(Photo by Mike Mergen)
(Photo by Justin Knight)
(Photo by Lee Pellegrinni)
"What I like most about the space is that its shape is very prayerful," said Campus Minister for Liturgical Arts Katherine Leavey, director of the Liturgical Arts Group. "I think that when the students are in there they get a sense that they are in a sacred space."
Campus Minister Rev. Howard McLendon, leader of Black Campus Ministry and United in Christ, agreed. "The worship space is important to groups like mine because before it was opened, we didn't have any area dedicated for religious activity. It has been very important in the life of non-Catholic groups on campus."
Other groups who have used the space at various times during its first year of operation include the South Asian Student Association, Boston College Hillel, the Muslim Students Association and the Christian evangelical group Young Life. The room also hosts one class offering instruction in the Rite of Christian Initiation of Adults and another for meditation.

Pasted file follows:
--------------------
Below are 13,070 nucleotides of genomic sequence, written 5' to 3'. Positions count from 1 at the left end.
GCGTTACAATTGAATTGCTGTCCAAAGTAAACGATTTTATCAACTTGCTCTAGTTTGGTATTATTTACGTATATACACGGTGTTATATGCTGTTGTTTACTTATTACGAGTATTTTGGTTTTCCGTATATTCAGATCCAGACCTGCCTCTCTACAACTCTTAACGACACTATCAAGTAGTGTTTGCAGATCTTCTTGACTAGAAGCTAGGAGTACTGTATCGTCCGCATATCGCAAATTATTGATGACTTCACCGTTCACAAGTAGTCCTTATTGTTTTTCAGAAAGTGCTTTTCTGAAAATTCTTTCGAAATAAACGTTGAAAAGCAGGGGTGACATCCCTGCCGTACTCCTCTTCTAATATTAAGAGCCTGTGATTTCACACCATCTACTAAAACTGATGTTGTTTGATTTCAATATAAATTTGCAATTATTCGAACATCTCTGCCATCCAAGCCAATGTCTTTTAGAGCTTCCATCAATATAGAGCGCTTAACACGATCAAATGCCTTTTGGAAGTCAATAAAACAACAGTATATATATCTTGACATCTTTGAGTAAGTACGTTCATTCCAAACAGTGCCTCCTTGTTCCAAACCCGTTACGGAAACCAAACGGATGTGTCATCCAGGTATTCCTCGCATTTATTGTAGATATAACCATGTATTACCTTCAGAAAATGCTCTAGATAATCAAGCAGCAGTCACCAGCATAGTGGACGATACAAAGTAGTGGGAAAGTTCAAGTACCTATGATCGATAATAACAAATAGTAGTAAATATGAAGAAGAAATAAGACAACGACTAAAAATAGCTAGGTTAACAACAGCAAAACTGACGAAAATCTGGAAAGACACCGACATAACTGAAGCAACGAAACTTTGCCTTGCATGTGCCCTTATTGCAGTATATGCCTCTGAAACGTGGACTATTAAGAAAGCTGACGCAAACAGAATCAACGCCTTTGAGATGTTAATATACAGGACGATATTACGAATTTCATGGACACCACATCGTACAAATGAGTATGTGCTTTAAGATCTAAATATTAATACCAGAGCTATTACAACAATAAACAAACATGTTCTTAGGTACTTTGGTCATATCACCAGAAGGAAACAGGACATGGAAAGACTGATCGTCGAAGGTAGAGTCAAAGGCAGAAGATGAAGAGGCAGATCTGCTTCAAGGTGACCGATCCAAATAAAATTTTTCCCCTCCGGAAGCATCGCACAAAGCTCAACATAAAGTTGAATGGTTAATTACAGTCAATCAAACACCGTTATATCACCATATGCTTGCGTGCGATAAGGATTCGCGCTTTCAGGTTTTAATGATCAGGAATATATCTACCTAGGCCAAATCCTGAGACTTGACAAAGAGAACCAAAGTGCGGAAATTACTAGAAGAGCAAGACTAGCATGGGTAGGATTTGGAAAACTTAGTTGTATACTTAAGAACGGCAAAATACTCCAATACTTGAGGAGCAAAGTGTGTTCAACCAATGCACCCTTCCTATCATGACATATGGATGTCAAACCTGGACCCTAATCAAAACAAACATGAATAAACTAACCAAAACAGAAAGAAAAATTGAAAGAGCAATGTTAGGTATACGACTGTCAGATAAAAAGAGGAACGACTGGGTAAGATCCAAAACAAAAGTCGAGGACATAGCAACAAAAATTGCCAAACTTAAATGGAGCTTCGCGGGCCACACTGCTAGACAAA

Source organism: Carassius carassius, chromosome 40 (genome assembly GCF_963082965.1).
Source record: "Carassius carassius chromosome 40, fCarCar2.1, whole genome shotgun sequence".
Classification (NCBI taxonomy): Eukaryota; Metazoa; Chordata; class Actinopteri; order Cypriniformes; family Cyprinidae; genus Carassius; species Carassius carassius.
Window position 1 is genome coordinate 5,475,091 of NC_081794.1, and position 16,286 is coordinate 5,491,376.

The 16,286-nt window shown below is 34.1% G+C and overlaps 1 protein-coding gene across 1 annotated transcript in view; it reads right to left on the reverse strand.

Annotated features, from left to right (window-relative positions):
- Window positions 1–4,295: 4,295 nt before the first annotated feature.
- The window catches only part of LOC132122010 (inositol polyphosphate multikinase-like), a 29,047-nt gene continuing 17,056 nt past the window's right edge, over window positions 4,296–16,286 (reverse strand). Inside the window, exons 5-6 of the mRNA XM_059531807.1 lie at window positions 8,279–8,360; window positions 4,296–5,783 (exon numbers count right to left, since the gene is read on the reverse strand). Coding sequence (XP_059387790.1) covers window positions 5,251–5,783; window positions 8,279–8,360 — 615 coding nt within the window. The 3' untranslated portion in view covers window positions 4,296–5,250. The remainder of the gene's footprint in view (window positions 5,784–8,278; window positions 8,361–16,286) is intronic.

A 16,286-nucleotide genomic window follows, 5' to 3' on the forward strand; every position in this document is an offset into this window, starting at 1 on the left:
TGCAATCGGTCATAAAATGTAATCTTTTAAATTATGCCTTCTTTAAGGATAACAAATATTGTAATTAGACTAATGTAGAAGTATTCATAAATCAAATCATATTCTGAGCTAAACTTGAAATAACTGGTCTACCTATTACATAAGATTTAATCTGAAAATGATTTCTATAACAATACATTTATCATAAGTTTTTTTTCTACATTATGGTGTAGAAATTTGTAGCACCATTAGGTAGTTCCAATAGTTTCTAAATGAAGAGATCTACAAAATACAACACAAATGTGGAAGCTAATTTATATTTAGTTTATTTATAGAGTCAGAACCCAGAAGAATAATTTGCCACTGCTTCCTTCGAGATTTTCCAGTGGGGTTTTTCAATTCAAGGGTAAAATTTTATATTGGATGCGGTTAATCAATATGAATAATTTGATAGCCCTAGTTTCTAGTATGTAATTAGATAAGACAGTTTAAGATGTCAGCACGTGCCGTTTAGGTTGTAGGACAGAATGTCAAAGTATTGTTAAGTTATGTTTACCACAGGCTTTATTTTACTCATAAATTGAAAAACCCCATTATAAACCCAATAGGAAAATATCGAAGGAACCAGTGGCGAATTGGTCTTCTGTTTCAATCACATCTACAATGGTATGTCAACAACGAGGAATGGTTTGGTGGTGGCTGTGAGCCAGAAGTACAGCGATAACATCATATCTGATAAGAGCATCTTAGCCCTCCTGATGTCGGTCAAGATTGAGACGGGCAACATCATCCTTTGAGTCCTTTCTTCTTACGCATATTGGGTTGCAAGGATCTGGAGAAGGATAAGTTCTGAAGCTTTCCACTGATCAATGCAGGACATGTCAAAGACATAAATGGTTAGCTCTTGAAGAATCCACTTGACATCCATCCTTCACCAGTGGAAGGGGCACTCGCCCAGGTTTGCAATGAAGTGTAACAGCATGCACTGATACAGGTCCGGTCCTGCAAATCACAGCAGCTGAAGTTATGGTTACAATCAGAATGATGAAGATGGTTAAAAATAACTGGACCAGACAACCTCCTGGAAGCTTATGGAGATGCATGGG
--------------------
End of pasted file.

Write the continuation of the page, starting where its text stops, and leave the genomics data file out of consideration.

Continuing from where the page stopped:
A "typical" week in the life of the multi-faith worship space in the 66 Commonwealth Avenue residence hall: Above, Campus Minister for Liturgical Arts Katherine Leavey directs the Liturgical Arts Group at a rehearsal; right, Campus Minister Rev. Howard McLendon sings during a meeting of the Black Campus Ministry; below, members of the University community participate in an observance of Diwali, the Hindu New Year, led by Bairavasundaram Muthubattar of Sri Lakshmi Temple in Ashland (foreground).
"Boston College wants to help students, faculty and staff to practice their faiths here on campus," said Vice President for University Mission and Ministry Joseph A. Appleyard, SJ. "It is at the core of our identity to support each other's religious beliefs."
Plans for the space grew out of a series of discussions arranged by the offices of University Mission and Ministry and Campus Ministry with faculty members and students representing different faiths, who said a place of worship was needed for non-Catholic groups.
After several months of renovating an unused meeting area on the first floor of 66 Comm Ave., the worship space was formally dedicated last Nov. 3. The carpeted, redbrick room can accommodate approximately 30 people and is outfitted with moveable furniture and storage areas for songbooks and religious materials. Large windows that overlook a grass courtyard line the room, and a series of skylights provide further illumination.
"It's the simplicity of the space that makes it especially appealing," said College of Arts and Sciences Honors Program faculty member Adj. Lect. Susan Mattis, who leads a Buddhist meditation and discussion group that makes use of the space several times per week. "The skylights provide natural light and it's an extremely peaceful place."
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